### What is a Formal Proof?

#### Posted by Mike Shulman

There’s been some discussion recently in the homotopy type theory community about questions like “must type-checking always be decidable?” While the specific phrasing of this question is specific to type theory (and somewhat technical as well), it is really a manifestation of a deeper and more general question: what is a formal proof?

At one level, the answer to this question is a matter of definition: any particular foundational system for mathematics *defines* what it considers to be a “formal proof”. However, the current discussions are motivated by questions in the *design* of foundational systems, so this is not the relevant answer. Instead the question is what properties should a notion of “formal proof” satisfy for it to be worthy of the name?

To start with let me emphasize that whenever I say a “proof” I will mean a *correct* proof. In addition to defining a notion of (correct) formal proof, a foundational system often defines some class of “arguments” that may or may not be correct; but for now, let’s just consider the correct proofs.

I’m inclined to claim that the real *sine qua non* of a notion of “formal proof” is a **soundness theorem**. That means that if we can prove $C$ (in some formal system) under hypotheses $A$ and $B$, say, and we know (externally to the formal system) that $A$ and $B$ are true, we ought to be able to conclude (again externally) that $C$ is also true. For if a proof doesn’t guarantee the truth of its conclusion, what good is it to prove anything?

To be sure, categorical logicians want more than a simple soundness theorem that refers to “truth”: we want to be able to interpret proofs in arbitrary sufficiently structured categories. More precisely, proofs should provide a means of constructing an initial (or free) category of some sort, which we can map uniquely into any other such category $\mathcal{C}$ to interpret proofs in terms of objects and morphisms in $\mathcal{C}$. An ordinary soundness theorem is just the special case of this when $\mathcal{C}$ is a category that we consider “the real world”, such as a category of sets. We might also want to have a dual “completeness theorem” that everything true is provable, in some sense. However, while those are all nice, without *at least* a simple soundness theorem I think it’s hard to justify calling something a “proof”.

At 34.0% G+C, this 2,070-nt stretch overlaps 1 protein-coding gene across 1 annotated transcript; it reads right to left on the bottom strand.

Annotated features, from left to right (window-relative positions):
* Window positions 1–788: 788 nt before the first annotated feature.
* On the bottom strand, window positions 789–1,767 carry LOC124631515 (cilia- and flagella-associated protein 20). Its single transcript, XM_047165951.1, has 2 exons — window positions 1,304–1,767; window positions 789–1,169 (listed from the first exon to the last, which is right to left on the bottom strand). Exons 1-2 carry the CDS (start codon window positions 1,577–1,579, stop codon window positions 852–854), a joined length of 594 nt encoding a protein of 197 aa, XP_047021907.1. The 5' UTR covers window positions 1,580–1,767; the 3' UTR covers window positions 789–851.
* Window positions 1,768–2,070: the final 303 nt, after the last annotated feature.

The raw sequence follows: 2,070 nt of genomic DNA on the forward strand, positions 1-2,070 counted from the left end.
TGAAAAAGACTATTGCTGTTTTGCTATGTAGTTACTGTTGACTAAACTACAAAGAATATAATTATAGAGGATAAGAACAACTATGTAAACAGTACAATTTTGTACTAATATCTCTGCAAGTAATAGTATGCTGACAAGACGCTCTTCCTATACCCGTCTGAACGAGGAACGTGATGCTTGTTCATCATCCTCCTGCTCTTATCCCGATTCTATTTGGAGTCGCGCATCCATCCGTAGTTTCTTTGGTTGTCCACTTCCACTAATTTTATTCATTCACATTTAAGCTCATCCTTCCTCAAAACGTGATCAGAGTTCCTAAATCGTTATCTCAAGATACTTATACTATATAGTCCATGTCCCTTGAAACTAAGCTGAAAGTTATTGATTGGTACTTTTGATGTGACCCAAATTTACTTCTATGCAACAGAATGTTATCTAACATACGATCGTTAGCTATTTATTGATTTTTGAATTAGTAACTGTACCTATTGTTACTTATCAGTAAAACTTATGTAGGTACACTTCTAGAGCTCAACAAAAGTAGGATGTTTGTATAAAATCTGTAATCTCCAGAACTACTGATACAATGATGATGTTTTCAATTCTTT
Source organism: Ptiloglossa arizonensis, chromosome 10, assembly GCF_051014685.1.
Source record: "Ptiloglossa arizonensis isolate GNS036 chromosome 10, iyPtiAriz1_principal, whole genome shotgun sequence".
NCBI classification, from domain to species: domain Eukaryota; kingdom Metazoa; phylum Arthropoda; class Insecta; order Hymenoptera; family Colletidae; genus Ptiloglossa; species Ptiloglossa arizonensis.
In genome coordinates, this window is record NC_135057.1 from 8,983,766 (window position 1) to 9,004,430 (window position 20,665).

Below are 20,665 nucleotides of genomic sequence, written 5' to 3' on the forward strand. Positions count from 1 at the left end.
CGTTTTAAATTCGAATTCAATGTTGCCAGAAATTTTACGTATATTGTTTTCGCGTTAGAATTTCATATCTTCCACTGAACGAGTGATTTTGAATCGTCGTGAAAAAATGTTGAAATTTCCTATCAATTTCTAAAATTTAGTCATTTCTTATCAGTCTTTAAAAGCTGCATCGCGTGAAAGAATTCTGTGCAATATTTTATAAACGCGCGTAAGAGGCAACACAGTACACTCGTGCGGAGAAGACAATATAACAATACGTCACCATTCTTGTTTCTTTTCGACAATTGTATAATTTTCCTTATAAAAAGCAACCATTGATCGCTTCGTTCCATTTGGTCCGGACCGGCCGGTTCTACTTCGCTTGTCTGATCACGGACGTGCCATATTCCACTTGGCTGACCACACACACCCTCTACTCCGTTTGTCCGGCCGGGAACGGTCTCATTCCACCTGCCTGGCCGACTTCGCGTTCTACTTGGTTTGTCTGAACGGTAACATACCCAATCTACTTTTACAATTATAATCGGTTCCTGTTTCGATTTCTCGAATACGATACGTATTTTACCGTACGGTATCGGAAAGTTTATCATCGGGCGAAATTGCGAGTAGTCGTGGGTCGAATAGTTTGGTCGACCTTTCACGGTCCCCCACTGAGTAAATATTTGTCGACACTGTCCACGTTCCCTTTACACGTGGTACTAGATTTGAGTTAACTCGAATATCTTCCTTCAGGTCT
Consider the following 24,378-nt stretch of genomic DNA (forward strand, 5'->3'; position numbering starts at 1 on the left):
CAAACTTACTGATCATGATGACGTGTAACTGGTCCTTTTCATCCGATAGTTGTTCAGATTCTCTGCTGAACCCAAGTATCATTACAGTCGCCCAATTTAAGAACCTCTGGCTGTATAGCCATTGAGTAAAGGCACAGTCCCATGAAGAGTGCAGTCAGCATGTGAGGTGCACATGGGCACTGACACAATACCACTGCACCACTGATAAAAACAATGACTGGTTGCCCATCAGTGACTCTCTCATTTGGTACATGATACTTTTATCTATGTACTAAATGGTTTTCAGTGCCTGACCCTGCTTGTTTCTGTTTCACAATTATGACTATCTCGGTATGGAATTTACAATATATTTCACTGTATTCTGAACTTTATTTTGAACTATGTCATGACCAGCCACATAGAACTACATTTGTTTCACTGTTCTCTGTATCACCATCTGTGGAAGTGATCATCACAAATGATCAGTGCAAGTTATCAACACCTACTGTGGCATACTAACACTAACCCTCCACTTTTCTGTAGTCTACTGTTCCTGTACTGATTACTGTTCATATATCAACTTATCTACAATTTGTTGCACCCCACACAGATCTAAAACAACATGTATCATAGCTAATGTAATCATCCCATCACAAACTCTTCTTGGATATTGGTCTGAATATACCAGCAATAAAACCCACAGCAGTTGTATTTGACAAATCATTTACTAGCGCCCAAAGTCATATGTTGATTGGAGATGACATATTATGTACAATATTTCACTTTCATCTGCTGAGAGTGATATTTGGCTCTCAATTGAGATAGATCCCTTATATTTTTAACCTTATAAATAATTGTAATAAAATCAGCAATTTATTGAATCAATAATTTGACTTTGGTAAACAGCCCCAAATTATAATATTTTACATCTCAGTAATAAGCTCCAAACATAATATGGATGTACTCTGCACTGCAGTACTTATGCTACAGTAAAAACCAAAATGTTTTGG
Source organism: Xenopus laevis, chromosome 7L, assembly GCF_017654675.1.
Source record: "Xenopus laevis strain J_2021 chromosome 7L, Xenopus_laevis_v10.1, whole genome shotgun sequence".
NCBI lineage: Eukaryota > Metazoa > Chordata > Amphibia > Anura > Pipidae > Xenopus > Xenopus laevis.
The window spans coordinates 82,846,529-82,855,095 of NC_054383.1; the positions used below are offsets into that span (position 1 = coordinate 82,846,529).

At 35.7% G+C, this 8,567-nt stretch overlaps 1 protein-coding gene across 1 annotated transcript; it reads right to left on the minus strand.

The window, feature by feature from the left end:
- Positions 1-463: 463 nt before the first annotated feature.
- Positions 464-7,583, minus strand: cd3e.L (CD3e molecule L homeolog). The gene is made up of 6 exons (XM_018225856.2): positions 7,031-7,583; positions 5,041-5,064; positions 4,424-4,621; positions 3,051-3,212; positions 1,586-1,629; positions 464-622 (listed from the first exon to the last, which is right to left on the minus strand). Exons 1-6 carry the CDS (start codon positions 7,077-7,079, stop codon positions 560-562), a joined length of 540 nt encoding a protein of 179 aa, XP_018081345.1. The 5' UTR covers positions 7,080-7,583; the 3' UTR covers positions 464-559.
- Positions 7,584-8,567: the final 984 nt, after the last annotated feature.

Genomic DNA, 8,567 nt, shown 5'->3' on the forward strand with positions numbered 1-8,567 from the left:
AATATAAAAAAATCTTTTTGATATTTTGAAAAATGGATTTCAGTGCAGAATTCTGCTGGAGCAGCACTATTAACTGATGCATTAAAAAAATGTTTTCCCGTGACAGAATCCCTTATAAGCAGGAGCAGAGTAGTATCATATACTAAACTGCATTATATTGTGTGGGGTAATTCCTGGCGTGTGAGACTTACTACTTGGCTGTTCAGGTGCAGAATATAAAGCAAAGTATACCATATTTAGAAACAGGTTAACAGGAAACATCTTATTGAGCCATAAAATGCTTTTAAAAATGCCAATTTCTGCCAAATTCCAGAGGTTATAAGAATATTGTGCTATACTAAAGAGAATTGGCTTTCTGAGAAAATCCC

Now, how do we prove a soundness theorem? In principle, I’m willing to be open-minded about this, but the only way I’ve ever seen to do it is *by induction*. That is, a formal proof is (or gives rise to something that is) inductively constructed by some collection of rules, and we prove soundness by proving that each of these rules “preserves truth”, so that when we put a bunch of them together into a proof, truth is still preserved all the way through.

For example, one common rule (called “or-elimination”) says that if we can prove “$A$ or $B$”, and assuming $A$ we can prove $C$, and also assuming $B$ we can prove $C$, then we can deduce $C$ without assuming anything extra. This rule is sound under the ordinary meaning of “or”, in the following sense: assuming inductively that the three premises are sound, we conclude that (1) “$A$ or $B$” is true, that (1) if $A$ is true then so is $C$, and that (3) if $B$ is true then so is $C$. By (1), it must be that either $A$ is true or $B$ is true; in the first case, we deduce that $C$ is true from (2); while in the second case we deduce that $C$ is true from (3). Thus, in all cases $C$ must be true. This is one of the “inductive steps” in a proof by “structural induction” that all proofs preserve truth, so that the formal system is sound.

(I hesitated before including this example at all, because it looks so tautological that one feels as if nothing is happening. The point is that it’s shifting the proof from the object-theory to the meta-theory: the rule of proof in the object-theory is sound because it represents a pattern of reasoning that’s correct in the meta-theory. Rest assured that it becomes much less trivial for more complicated systems like dependent type theory, and also when we want to interpret proofs into arbitrary categories.)

So in conclusion, it seems to me (at the moment) that any notion of “formal proof” worthy of the name must be (or include, or give rise to) some sort of inductively defined structure that we can use to prove a soundness theorem. In type theory, these inductively defined structures are called *derivation trees*.

Now, as I mentioned above, many formal systems also include some notion of “argument” that might or might not be a proof. Indeed, I’m tempted to claim that it’s *impossible* to avoid dealing with this at some point. Of course, ordinary mathematics written on paper is not a formal proof in any formal system; but even if we tried (totally infeasibly) to always write complete formal proofs on paper, there would always be the possibility (because “paper is untyped”) that we mis-applied a rule somewhere. One might say that formal proof is a mathematical abstraction that can exist essentially nowhere in reality.

The question of “type-checking” is about how we get from an argument to a proof. Of course, this depends on what kind of argument we are talking about! For instance, most type theories include a notion of “term” that plays the role of a kind of argument. Terms are, roughly, one-dimensional syntactic representations of derivation trees (or parts of them); but rather than directly being defined inductively as derivation trees are, the “well-typed terms” (those that represent derivation trees) are singled out from a larger class of “untyped terms”. Thus the latter are a sort of “argument” that might or might not give rise to a proof.